UNESCO World Teachers’ Day shines light on motivation and critical shortages
UNESCO celebrated a special World Teachers’ Day on October 5, 2016 with a look back at 50 years of valuing the vital work of teachers and a look forward to how many more are needed to fulfil the Global Education 2030 Agenda.
This year’s event, celebrated under the banner Valuing Teachers, Improving their Status, marked the 50th anniversary of the 1966 ILO/UNESCO Recommendation concerning the Status of Teachers and is also the first held within the new Sustainable Development Agenda. Sustainable Development Goal 4 (SDG4) contains a target which calls for an increased supply of qualified teachers.
Highlight of the day was the awarding of the two winners of the 2016 UNESCO-Hamdan Bin Rashid Al Maktoum Prize for Outstanding Practice and Performance in Enhancing the Effectiveness of Teachers. This year’s winners were the University of Malaya, Malaysia for its Environmental Citizenship Education Malaysia 2005-2015 programme and the See Beyond Borders mentoring of teachers’ programme from Cambodia.
Education a foundation for peace
The prizes were jointly awarded by UNESCO Director-General Irina Bokova and the Minister of Health of the United Arab Emirates Mr Abdul Rahman bin Mohammed Al Owais. Ms Bokova spoke of the unique ILO/UNESCO Recommendation. “The world has changed since 1966 – education has been transformed. In this context, more than ever, I believe we must remain true to the spirit of the 1966 Recommendation.
“Teachers are essential for empowerment, for societal progress, for peace and understanding. Times have changed -- our core message remains. Nothing can substitute for a good teacher. Putting education first means putting teachers first. This is why education is core to the 2030 Agenda. Education is a human right essential to dignity and empowerment. It is a force for gender equality, poverty eradication, sustainability. It is, fundamentally, a foundation for peace.”
The ceremony was followed by a high-level panel attended by the French Minister for National Education, Higher Education and Research Ms Najat Vallaud-Belkacem, the Honourable Dr Mahali Phamotse, Minister of Education and Training of Lesotho, Mr Gilbert Houngbo, Deputy Director-General for Field Operations and Partnerships, ILO, and Mr Fred van Leeuwen, General Secretary of Education International.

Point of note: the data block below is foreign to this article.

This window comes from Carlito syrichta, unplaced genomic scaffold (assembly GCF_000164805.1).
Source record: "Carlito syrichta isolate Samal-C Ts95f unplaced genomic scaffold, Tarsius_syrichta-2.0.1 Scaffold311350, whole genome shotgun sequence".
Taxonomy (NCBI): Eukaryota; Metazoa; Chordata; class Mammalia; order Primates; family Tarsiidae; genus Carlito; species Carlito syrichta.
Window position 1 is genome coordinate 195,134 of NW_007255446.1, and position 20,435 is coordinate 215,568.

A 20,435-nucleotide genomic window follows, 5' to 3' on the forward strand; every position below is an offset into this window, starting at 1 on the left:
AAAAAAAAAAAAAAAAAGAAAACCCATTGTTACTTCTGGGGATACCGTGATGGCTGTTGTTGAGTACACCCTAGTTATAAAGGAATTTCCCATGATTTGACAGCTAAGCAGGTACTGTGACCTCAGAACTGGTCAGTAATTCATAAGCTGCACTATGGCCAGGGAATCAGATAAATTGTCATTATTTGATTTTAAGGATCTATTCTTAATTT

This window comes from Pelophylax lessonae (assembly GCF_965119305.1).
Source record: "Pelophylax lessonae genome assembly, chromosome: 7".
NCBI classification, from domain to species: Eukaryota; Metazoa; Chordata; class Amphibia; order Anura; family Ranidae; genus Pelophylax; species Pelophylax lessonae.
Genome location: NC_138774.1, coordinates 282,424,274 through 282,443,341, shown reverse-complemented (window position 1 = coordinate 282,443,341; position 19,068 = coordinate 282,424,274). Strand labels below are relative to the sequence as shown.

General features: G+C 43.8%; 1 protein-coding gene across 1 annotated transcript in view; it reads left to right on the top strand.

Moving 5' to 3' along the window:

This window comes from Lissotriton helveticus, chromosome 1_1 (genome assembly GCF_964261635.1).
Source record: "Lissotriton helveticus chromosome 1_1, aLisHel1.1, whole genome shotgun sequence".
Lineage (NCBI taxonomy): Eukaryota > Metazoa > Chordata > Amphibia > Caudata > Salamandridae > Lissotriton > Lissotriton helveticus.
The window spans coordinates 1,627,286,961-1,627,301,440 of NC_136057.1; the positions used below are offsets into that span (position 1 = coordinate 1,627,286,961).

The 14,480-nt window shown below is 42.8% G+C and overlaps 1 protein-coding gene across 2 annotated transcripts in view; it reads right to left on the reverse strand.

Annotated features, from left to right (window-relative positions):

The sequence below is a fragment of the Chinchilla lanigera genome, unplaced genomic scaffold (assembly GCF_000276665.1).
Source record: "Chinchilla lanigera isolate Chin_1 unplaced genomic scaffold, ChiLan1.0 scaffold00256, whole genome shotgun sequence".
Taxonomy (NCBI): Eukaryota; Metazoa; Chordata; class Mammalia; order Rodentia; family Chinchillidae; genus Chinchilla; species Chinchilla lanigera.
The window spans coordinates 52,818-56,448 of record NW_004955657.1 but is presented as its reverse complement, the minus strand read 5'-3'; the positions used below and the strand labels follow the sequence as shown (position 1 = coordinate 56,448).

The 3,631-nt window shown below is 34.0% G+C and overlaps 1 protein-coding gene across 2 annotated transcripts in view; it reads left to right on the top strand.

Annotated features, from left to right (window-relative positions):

Earlier at the opening Assistant Director-General for Education Mr Qian Tang reminded everyone of the global shortage of teachers. “To achieve SDG4, by 2030 we will need 69 million of teachers, 24.4 million at the primary level and 44.4 million at the secondary level. So we have a long way to go. Addressing the teacher gap requires our immediate attention. But we also know that quantity does not mean quality. We need qualified and motivated teachers, working in well-resourced education systems,” he said.
Keynote speaker Mr Marc Tucker, President of the National Centre on Education and the Economy, highlighted how the 1966 Recommendation had predicted the future for teaching on three counts: that it would come to be seen as essential to the economy, that there would be a significant shift from quantity to quality and that it would be necessary to consider it as a true profession.
What it could not have predicted were the consequences of the rapidly developing global labour market and the rise of automation which has left people lacking the new skills and quality education necessary to keep up with the job market.
“If countries fail to provide prosperity and people don’t see their lives becoming better democracies will not last. Our political future is at stake if we don’t solve the economic problems underneath which lie a problem with education and skills.”
Quality training, support and career progression
The day included an exhibition and thematic panel discussions on fifty years of teacher development in BRICS countries, teacher motivation across different levels of education and in crisis and emergency situations.
The panel on motivation in crisis and emergency situations had participants from UNRWA, UNHCR, Greece, Liberia and Haiti. UNRWA runs a school system providing free basic education for more than half a million Palestine refugee children and works in Syria, Gaza, the West Bank, Lebanon and Jordan. Director of Education Caroline Pontefract said that even working in the most difficult circumstances putting teachers first in terms of quality training, support and career progression meant that UNRWA, according to World Bank data, had produced a school system that outperforms its host countries.
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